Sharran Srivatsaa is the president at Teles Properties. In addition to striving to build the most advanced agent service platform in the industry, Srivatsaa’s focus includes Teles’ corporate growth strategy, client advisory and firmwide operations. He is also a sought-after speaker and a respected thought-leadership resource for top publications, such as The Wall Street Journal and Financial Times where he is often quoted.
Srivatsaa will be speaking at Inman Connect San Francisco. We asked him three questions about his real estate philosophy — see what he had to say:
1. What’s something about the real estate industry you believe that others don’t?
As leaders, I believe that we have a tremendous opportunity to impact our industry today. In some form or fashion, I believe the real estate industry needs to be taken apart and put back together.
We are witnessing a complete fragmentation and destruction of value across the board. Consumers are having an uninspiring experience compared to other financial transactions; brokers are being boxed into just providing liability insurance and a copy machine; teams are forming quickly — but the vast majority are struggling to attain profitability because team leaders who have been successful agents are now forced to acquire a business owner’s skill set while on the job — and agents are in the thick of it all and have to keep up with the changes in the consumer psychology, contracts and regulations, vendor relationships, technology updates and brokerage relationships while getting sold a new idea everyday.
Meanwhile, real estate technology startups are trying hard to plug holes and create value in this fractured ecosystem, all while there is significant compression and challenge to the status quo in real estate (commissions) fees across the board. There needs to be a massive inside-out transformation in the industry’s functional model as a whole, and while someone is going to “win” and someone is going to “lose,” it cannot happen unless there is an integrated solution.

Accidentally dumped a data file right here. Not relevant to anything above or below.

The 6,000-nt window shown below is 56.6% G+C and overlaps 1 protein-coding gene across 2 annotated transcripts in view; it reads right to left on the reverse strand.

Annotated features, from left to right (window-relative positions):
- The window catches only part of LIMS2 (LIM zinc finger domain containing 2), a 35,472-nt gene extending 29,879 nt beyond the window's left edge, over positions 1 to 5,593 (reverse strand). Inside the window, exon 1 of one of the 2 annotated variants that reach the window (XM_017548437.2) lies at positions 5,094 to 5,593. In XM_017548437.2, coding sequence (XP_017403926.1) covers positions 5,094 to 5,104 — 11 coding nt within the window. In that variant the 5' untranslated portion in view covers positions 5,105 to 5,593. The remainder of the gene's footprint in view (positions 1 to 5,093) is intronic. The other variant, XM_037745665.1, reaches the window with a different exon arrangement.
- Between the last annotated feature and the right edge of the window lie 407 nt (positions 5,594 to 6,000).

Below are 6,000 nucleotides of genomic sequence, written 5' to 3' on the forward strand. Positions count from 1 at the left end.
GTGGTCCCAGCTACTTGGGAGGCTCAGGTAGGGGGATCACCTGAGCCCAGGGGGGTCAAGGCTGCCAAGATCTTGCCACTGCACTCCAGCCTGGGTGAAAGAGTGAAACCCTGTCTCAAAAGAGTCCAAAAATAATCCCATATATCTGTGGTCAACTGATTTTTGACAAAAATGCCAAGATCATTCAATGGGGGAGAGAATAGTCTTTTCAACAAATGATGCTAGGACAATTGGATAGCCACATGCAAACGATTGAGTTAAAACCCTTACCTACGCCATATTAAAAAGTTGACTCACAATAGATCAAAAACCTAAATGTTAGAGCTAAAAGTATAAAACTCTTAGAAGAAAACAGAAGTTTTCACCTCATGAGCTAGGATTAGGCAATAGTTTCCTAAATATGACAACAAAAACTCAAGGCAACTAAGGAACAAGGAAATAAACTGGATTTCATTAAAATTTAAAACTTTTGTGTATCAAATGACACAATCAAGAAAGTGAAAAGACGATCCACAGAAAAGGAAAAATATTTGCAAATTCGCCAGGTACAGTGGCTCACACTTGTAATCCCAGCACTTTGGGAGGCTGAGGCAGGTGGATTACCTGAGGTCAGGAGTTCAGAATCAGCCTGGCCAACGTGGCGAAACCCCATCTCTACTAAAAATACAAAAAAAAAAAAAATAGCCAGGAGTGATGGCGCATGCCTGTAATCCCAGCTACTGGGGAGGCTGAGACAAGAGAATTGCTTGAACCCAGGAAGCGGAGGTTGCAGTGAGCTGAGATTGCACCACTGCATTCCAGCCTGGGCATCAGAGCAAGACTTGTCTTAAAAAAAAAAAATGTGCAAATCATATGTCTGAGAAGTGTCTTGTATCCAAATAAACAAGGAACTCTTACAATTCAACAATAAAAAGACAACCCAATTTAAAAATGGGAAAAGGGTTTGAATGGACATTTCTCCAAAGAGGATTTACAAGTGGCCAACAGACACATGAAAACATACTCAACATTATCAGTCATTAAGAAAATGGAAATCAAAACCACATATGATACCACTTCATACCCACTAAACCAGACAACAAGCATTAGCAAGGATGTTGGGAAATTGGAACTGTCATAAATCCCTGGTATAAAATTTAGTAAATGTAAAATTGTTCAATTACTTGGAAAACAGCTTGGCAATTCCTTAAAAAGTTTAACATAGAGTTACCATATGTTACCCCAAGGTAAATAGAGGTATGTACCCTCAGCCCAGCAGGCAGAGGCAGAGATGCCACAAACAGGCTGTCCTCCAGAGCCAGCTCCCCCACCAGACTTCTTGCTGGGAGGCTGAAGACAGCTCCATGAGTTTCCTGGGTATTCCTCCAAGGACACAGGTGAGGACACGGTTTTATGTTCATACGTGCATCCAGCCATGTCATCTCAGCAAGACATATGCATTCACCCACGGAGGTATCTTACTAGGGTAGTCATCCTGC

We are living in transformative times, and I am excited for what we can come together and do to revamp our ecosystem for future generations.
2. What’s on your radar for 2016 as a sleeper opportunity for agents/brokers/companies in the RE space?
The traditional marketing efforts of “being where the eyeballs are” are either dead or on life support, reflected by how expensive it is both from the execution perspective (say a production of a print ad) and the tracking associated ROI of that marketing spend.
Online targeting and retargeting technology now allows us to follow the eyeballs that we are interested in, to take advantage of context-based, platform-agnostic selling. Why should the marketer care where the click-thrus are coming from, as long as they are the right click-thrus at the right price. There is going to be a mad rush to use the targeted ad products of Facebook, Twitter, Pinterest, Google paid search and other Web retargeting platforms, and it would be a great idea for marketers to start learning to use these tools effectively now while the cost of entry is still extremely low compared to the various traditional, low-ROI platforms out there.
3. What’s the one issue that everyone in the real estate industry should be paying attention to in the coming year?
The access to data and overall information has created a new breed of consumer — an educated, sophisticated, confident and value-demanding consumer. While consumers have to realize that they can’t do it all and the Realtor plays an integral role in the real estate transaction … the Realtor needs to step up and realize that putting a home on the MLS and holding an open house is a commoditized service that will continue to compress fees.
I believe that when the Realtor community starts to redefine and rearticulate its value-add to the transaction, consumers will step up and pay more, because what they are getting from the Realtor is not on the Internet … it’s more personal, it’s more complex and it is solution-oriented. In the absence of value, it will always come down to price. The Realtor community is presented with the opportunity to redefine its value to the consumer, and the consumer is willing to step up and pay for a new breed of adviser.
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